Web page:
12 Golf Inc. July/August 2015
number to sign in through iPads. Some
private courses participate as well, upon
the owner’s request.
“Troon executes it flawlessly,” Keegan
said after reciting his six-digit Troon
Rewards number without skipping a beat.
Scottsdale, Ariz.-based management
company OB Sports sticks with not only
what it knows but also what it invented.
It introduced the industry’s first-ever golf
rewards card back in 1993 to serve three
Las Vegas-area courses. It continues to
offer physical cards that serve its greater
network of golfers, but each card is tailored to a specific course or a city with
“Whenever you see our card, it is really
about the course, so we have the Creek
Card and the High Country Card,” said
Dale Moseke, vice president of sales and
marketing. “As a management company,
we have always prided ourselves on put-
ting the golf course prominence before
the OB Sports name.”
They put their golf course owners first
as well. All card-produced revenue stays
with the course and its owner.
“OB Sports doesn’t make a dollar off it,”
This has helped some facilities tremen-
dously, including one that went from
producing bottom-line revenue of only
$300,000 to $3 million in a matter of a few
“We introduced the card program, got
rounds up … therefore we could bring
the rate back up,” Moseke said. “The card
program was a very critical portion of that
And just as the cards vary in design,
they vary in popularity.
“We have some courses that have a cou-
ple hundred cardholders and some that go
up to 4,000,” Moseke said. “It varies based
on market and course … We see a lot of
inter-course play … that’s where we see a
lot of activity.”
The rewards are also tailored to indi-
vidual courses. OB Sports surveys golf-
ers at each course to find out if they want
another round of golf or maybe a free
“It’s going to be an ever-evolving pro-
gram because that’s the nature of our
business,” Moseke said. “It’s really about
listening to the guests of that particular
While Moseke has seen success with
product giveaways at some courses, Walls
sings a different tune.
“We went away from exchanging points
for equipment,” Walls said, referring to
Troon’s prior attempts to exchange points
for products from its sponsor, Callaway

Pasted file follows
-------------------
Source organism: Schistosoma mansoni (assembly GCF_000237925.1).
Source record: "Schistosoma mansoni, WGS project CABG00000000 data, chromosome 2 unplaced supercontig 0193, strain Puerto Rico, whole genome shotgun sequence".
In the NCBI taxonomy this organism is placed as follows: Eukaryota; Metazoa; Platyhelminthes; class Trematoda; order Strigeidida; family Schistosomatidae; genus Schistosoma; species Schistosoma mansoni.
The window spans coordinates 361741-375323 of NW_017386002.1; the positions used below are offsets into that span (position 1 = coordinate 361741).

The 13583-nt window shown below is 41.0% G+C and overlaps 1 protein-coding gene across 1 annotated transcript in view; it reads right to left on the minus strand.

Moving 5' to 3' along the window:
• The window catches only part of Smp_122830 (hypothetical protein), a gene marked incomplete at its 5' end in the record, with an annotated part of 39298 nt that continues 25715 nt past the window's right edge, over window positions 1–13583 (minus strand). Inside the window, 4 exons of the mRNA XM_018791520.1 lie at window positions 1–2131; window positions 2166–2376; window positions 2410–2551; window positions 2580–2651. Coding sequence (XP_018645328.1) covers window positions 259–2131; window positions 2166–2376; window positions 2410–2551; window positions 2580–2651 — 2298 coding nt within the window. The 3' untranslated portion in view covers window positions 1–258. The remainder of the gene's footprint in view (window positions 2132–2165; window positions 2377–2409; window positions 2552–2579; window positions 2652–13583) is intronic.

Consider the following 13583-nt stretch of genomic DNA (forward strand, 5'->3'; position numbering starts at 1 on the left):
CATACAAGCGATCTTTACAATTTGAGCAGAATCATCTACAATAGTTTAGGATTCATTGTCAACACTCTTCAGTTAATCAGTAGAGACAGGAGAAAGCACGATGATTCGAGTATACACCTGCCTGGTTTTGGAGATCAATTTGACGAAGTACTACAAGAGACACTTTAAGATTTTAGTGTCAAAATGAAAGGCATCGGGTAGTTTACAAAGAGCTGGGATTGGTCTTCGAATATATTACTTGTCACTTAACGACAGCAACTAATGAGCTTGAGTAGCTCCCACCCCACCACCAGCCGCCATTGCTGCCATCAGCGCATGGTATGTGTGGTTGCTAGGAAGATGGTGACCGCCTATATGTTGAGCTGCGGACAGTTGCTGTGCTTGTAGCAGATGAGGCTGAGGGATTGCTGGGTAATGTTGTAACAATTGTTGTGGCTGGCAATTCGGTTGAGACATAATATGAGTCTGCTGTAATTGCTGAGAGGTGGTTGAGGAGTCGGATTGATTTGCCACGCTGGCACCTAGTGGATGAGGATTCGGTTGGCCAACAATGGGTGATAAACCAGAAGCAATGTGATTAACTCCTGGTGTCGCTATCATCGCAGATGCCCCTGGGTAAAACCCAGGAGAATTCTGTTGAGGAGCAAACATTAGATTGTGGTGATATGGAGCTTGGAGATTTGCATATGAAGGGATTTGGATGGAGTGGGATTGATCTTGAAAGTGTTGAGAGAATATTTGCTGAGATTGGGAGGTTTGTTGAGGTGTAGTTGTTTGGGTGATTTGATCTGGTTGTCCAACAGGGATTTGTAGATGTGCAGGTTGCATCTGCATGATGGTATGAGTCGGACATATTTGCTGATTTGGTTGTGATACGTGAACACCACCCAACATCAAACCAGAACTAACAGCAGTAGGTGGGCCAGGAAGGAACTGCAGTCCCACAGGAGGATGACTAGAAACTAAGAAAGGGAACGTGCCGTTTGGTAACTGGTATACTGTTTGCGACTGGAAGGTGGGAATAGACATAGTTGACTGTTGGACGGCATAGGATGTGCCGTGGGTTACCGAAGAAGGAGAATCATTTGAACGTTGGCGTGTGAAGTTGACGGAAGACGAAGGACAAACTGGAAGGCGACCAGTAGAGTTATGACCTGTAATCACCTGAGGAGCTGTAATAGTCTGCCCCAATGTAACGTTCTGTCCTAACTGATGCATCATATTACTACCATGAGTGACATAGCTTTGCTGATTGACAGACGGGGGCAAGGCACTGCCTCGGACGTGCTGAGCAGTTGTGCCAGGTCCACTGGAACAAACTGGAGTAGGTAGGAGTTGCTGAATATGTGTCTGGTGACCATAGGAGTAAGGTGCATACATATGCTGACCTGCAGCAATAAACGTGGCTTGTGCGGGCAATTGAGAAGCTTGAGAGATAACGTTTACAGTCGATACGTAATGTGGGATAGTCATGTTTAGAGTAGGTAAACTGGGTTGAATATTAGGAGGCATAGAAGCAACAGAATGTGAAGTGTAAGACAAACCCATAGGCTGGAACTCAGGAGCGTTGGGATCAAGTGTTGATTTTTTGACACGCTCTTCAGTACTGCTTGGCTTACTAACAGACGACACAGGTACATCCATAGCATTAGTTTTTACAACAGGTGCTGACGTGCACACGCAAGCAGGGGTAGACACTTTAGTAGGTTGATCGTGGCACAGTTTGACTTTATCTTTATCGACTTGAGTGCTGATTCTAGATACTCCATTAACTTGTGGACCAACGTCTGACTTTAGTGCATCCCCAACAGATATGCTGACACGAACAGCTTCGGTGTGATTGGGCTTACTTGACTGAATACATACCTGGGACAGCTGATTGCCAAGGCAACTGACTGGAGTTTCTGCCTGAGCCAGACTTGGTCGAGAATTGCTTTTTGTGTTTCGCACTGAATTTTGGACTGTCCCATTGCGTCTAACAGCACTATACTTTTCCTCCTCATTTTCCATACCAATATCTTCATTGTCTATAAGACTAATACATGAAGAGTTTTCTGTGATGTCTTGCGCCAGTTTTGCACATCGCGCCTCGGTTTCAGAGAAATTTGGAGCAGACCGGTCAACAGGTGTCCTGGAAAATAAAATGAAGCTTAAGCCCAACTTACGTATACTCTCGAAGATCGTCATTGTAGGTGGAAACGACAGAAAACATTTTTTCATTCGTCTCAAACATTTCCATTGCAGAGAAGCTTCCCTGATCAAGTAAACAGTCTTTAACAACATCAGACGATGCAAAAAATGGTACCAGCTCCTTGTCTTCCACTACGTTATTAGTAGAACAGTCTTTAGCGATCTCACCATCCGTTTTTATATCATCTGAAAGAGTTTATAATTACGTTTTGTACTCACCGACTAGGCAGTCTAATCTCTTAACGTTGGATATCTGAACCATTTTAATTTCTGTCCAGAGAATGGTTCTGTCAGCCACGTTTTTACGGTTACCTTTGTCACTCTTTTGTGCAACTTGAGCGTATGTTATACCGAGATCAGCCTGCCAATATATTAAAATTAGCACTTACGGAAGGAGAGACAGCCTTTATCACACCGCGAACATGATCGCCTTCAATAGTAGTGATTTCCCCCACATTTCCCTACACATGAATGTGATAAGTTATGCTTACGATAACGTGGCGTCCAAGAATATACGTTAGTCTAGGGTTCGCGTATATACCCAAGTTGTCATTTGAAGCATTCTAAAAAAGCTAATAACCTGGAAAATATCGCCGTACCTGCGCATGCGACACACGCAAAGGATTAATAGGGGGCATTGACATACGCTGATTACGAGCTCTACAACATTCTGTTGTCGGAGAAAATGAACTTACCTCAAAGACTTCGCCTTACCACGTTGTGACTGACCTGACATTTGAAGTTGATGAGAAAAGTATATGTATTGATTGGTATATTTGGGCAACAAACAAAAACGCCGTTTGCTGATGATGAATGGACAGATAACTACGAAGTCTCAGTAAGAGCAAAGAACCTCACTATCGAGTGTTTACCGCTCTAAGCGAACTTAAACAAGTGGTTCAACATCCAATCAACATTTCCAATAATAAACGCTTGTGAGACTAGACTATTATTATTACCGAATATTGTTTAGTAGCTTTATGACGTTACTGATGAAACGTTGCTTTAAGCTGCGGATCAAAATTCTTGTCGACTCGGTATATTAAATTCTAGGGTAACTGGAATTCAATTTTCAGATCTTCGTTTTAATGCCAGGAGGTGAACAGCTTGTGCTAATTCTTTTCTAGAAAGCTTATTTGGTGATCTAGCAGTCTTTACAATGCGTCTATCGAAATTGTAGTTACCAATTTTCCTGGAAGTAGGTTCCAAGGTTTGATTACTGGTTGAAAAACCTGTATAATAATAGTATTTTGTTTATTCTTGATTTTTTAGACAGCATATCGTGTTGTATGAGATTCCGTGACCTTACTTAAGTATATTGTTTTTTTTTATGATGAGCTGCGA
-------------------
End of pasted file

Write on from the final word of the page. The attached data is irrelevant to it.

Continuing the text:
Golf. “It gets too complicated and
becomes more aspirational than real, so
people don’t engage as frequently.”
In exchange for points earned through
golf at Troon facilities, participants get
— you guessed it — more golf. Walls
said simple methods have proved more
effective. And it seems to be work-
ing. Currently there are 363,619 Troon
rewards members who contributed to $28
million in spending at Troon-managed
facilities in 2014.
It works on the individual course level
as well. Take Yocha Dehe Golf Club, for
example. The California course opened in
2008 and, through Troon Rewards, it has
since captured 52,526 email addresses.
In 2014 alone, it captured 4,263 email
addresses and a total Troon Rewards
spending of $1,073,845.
For both OB Sports and Troon, a
course’s participation in the program
is contingent on the owners’ request.
Currently 95 percent of Troon’s daily-fee
and resort course owners have opted in.
They’re shooting for 100 percent.
Both Walls and Moseke make it clear
that the programs as they exist now are in
no way set in stone.
“Everybody has a rewards program.
Everyone has a card,” Walls said. “The
more we can advance our thinking and
technologies … the easier and more
rewarding it is for our guests.”
Troon has a number of possible changes
in the pipeline, Walls said, including the
possibility of partnering with airlines to
offer passengers golf rewards and golfers
“It’s a little bit more than just playing a
round of golf,” Walls said. “There’s a programming and lifestyle element to it.”
Keegan — who has flown 2.6 million
miles to play more than 4,000 golf courses
TROON REWARDS members earn
points by signing in with their
member number or email on iPads at